Bd4travel founder Andy Owen-Jones explained why new EU data protection rules should be embraced at a Travolution roundtable
It feels to me like in e-commerce for too long we have been careless with data.
If you are not careful with data e-commerce looks a bit like the Wild West and that’s going to come back and bite a number of companies very, very badly.
If you take the Cambridge Analytica Facebook scandal. I don’t think anything they talked about doing was anything but mainstream practice for many companies.
They’ve gone beyond what’s acceptable in terms of entrapment and getting politics embroiled with it.
But essentially what they were doing was harvesting as much data as possible and using that to do things that the original purpose was not made clear for.
That’s the problem. It’s not that they were using data. We all use data.
If someone comes in a shop the first thing you do is start to assess them and say what kind of holiday would this person like and you talk to them.
And they want to give you information so you can do something appropriate with it.
What if you took that and went next door and said I’ve got this guy and it looks like he needs a new pair of shoes and someone rushed in from the shop next door and tried to sell him shoes?
Or you said this guy looks like a swing voter, could you come in and persuade him not to vote for Hilary Clinton.
That would be an abuse of your conversation in the shop, but somehow online it’s been okay to do that kind of thing.
What we are doing in online marketing is throwing data at people and hoping some of it sticks and saying ‘here’s a hundred million holidays, find the right one’.
Then you track their data and pass it on to someone else who will try to sell them something else. And no one knows how all these pieces fit together.
The question is do we care what happens to that person’s data like we would in a physical shop or if it was one of your friends.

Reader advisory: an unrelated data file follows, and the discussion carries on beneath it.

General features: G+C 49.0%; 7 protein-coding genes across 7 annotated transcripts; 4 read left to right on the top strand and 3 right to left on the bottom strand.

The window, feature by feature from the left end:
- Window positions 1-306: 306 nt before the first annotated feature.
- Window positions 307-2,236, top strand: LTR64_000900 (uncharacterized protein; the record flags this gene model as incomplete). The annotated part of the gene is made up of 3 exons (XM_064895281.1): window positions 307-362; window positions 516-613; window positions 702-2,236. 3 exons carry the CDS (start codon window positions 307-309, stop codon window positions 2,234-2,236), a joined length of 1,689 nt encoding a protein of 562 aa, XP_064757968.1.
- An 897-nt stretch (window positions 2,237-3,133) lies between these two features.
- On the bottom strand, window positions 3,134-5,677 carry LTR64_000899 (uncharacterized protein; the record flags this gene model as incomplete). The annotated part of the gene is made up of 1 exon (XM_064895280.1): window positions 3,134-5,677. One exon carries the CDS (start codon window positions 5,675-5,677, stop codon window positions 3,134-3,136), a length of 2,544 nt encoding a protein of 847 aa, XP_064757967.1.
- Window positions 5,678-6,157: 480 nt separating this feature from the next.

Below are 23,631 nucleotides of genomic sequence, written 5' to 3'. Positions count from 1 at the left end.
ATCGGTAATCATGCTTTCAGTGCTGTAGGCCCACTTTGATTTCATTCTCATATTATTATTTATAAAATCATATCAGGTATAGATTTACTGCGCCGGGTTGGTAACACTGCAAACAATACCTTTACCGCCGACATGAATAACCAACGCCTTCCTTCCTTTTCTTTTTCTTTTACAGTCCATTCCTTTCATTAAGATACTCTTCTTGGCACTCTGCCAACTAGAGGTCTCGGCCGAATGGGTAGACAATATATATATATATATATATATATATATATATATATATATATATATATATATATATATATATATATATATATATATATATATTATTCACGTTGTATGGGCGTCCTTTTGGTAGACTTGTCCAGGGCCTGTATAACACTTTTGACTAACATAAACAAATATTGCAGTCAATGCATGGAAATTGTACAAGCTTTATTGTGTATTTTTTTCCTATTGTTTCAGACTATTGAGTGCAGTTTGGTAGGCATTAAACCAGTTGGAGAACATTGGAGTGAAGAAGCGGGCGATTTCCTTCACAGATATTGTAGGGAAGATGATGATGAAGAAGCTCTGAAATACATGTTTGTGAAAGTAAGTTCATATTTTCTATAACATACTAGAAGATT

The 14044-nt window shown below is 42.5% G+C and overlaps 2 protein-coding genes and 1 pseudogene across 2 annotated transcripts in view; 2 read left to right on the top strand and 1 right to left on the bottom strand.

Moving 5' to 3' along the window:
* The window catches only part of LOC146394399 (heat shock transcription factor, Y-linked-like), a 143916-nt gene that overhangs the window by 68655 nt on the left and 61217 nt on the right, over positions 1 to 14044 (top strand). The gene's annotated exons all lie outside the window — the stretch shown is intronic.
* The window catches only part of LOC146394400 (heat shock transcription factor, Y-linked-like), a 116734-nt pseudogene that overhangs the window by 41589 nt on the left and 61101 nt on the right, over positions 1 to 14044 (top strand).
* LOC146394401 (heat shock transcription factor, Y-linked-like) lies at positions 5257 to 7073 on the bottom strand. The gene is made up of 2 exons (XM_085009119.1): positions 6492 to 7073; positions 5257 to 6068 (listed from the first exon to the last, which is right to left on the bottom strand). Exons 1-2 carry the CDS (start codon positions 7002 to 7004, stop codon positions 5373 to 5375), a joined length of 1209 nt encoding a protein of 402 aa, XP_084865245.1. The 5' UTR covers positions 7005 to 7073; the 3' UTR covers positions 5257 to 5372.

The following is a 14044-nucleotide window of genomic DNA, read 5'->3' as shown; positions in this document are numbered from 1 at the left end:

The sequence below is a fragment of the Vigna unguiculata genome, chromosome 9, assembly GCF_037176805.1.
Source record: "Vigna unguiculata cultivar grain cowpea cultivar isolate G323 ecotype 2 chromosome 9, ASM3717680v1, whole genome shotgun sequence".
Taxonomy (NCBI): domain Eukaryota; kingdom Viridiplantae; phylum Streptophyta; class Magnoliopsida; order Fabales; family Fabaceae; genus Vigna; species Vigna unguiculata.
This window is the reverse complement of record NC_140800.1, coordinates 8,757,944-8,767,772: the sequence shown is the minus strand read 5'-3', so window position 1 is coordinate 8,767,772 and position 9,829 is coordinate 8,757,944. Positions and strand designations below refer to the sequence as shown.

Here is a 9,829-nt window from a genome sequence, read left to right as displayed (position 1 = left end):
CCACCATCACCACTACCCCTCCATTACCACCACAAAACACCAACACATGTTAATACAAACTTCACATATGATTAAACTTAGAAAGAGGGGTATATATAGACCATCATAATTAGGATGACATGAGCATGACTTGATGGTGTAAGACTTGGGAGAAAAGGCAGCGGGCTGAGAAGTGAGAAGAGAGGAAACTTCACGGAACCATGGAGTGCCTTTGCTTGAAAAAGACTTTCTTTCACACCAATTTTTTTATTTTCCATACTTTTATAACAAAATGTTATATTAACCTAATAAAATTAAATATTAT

The big blowback on Facebook and Cambridge Analytica was, frankly, they didn’t care what happened to those people’s data. How many business models are based on the same thing?
We all complain when people retarget us with product that follows you around the internet and you never gave anyone permission to retarget me.
The whole thing with GDPR is it’s a potentially heavy-handed approach and it’s going to be a real pain.
But if it brings back the concept of caring for people’s data and letting people be in more control it’s going to lift the whole industry, and all industries, because we are not going to be abusing people’s data.
I’m 100% convinced that if people consider that you abuse their data they are not going to trust your brand.
You might have a very trusted brand which does all sorts of good things and then you do something online and can get away from those rules of trust. Actually you can’t.
People need to trust you at all stages of the process at all channels and the point of GDPR is only using data for the purpose that people want it to be used.
Our company’s based in Germany which has always had rules as stringent as this. The difference is now they are going to be applied and there are big fines if you don’t comply.
The important word for me is care. Do we care enough about our customer to want them to have control of their data?
It’s good practice if we do, it’s going to be a real pain to get there but it is now inevitable.